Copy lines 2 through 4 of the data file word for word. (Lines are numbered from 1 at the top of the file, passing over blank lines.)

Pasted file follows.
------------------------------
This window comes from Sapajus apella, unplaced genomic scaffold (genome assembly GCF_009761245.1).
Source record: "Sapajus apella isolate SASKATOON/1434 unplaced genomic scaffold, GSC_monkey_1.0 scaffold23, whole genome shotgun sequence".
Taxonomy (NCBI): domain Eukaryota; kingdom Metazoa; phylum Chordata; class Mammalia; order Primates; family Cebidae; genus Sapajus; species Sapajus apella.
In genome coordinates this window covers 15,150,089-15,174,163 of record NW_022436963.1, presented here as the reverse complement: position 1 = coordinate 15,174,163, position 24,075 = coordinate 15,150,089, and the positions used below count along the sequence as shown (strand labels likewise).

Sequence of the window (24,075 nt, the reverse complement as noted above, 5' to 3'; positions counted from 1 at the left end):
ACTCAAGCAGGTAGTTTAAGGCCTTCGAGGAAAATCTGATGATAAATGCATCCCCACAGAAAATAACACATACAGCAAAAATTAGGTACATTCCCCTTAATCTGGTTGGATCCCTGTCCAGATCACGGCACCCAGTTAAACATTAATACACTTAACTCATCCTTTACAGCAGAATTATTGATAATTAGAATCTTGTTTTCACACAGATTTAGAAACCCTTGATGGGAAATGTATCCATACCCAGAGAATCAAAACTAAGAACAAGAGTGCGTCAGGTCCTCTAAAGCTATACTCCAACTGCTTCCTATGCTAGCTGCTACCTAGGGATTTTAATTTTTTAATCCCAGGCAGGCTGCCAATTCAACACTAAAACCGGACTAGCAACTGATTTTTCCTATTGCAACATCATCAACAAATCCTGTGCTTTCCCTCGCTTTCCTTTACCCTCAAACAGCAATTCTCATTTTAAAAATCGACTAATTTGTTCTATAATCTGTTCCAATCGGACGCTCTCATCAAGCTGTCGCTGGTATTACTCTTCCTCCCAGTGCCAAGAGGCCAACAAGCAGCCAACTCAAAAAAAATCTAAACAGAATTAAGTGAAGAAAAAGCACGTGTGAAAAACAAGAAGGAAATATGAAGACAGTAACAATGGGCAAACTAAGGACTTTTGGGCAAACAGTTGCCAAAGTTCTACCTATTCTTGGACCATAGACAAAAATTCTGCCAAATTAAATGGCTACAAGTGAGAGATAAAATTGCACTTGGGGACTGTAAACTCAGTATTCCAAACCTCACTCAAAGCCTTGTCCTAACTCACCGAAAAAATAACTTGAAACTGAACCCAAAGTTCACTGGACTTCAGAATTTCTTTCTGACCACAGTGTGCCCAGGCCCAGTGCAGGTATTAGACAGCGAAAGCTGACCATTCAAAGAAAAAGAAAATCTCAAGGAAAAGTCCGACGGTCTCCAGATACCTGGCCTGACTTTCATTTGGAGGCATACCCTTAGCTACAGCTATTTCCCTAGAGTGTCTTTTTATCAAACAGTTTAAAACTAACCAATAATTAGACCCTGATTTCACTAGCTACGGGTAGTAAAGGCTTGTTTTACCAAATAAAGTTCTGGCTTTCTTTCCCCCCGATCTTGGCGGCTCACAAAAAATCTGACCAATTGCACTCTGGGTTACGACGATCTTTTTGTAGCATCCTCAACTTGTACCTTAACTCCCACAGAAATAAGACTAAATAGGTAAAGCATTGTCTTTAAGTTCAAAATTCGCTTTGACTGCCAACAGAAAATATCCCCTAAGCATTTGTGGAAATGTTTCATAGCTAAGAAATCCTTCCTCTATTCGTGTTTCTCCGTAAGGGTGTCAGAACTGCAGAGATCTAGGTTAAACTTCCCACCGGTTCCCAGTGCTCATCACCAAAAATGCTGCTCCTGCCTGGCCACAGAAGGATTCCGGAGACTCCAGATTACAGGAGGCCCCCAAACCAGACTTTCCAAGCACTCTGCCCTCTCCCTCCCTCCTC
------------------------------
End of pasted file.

Source record: "Sapajus apella isolate SASKATOON/1434 unplaced genomic scaffold, GSC_monkey_1.0 scaffold23, whole genome shotgun sequence".
Taxonomy (NCBI): domain Eukaryota; kingdom Metazoa; phylum Chordata; class Mammalia; order Primates; family Cebidae; genus Sapajus; species Sapajus apella.
In genome coordinates this window covers 15,150,089-15,174,163 of record NW_022436963.1, presented here as the reverse complement: position 1 = coordinate 15,174,163, position 24,075 = coordinate 15,150,089, and the positions used below count along the sequence as shown (strand labels likewise).